Three new health and wellness clinics in Minnesota have started serving the needs of workers in Minnesota and North Dakota. Two locations, one in Hugo and one in Rogers, opened in October, and the Eagan location opened in November. The clinics serve members and dependents of Minnesota and North Dakota Laborers Union, part of Laborers International Union of North America. 

The Minnesota Laborers Health and Welfare Fund opened the clinics in a unique partnership with HealthPartners and are staffed by HealthPartners clinicians. The clinics offer non-emergency preventative and primary care to the fund’s participants. Visits, services, and medications are free with no co-pays or follow-up paperwork.

In 2017, Rod Skoog, Minnesota Laborers Health and Welfare Fund Coordinator, and Joe Fowler, Business Manager for Laborers Local 563, thought increasing access to care would mean that members could be more proactive about their health. In 2020, their vision became reality.

Ribbon cutting at the Rogers, MN location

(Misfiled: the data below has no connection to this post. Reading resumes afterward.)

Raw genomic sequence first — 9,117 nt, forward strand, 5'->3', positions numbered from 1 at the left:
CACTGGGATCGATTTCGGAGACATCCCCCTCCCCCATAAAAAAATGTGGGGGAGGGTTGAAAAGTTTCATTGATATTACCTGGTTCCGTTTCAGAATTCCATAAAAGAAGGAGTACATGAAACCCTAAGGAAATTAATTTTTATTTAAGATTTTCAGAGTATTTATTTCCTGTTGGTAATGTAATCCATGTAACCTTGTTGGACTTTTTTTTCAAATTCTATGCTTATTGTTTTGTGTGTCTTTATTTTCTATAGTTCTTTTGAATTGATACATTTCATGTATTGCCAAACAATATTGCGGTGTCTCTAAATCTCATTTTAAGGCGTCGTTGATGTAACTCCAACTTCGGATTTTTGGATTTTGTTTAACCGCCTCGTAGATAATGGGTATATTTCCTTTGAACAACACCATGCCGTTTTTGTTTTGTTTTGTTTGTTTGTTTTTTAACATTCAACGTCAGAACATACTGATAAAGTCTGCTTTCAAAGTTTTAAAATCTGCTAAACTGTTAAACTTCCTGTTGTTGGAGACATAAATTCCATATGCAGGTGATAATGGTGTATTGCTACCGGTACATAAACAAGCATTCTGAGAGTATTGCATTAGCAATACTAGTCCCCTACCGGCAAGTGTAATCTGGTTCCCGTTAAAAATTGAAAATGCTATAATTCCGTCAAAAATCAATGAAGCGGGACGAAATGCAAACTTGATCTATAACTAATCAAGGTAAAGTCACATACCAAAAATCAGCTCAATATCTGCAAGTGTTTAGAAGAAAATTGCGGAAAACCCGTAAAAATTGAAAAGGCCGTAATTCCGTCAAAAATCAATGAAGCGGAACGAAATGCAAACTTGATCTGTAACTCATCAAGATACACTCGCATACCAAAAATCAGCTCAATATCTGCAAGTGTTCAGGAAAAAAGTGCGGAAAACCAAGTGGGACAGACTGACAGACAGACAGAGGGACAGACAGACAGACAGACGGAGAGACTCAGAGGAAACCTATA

“The Minnesota Laborers Health and Welfare Fund has been committed to our members’ health and wellness for decades,” said Skoog in a press release. “Offering a convenient, no-cost, no co-pay clinic visit is an innovative new way to better serve our members. Our members have shared their excitement about the clinics, and we expect them to be the go to clinics for their health care needs.”

Ribbon cutting at the Hugo, MN location

Among the services listed on the clinic website are chronic condition management, common prescriptions, lab tests, cold and flu treatment, seasonal allergies, sinus and ear infections, minor injuries, and immunizations. They also offer virtual visits.

According to Skoog, operations so far are going as expected. They’ve slowly rolled out services to membership, but the feedback has been positive. In 2021, there will be a more active campaign to engage members. “When you start something, you do your very best to anticipate all the things that need to be done, but there are always those unexpected things,” said Skoog about opening during a pandemic.

What makes the partnership with Healthpartners unique is that they took a different approach to running the clinics. “We want them to be laborers clinics managed by the laborers trustees and our health fund,” said Skoog. “We’ve hired Healthpartners to staff the clinics, to bring in the professionals, bring in labs and bring in pharmaceuticals. But at the end of the day they’re laborer clinics. We built them, we own them, we lease the office space and pay the light bill. But we have Healthpartners on the inside doing the clinician work.”

Patients, as union members, may have different beliefs and values, so Skoog said they wanted to make sure the people serving their needs understand them.

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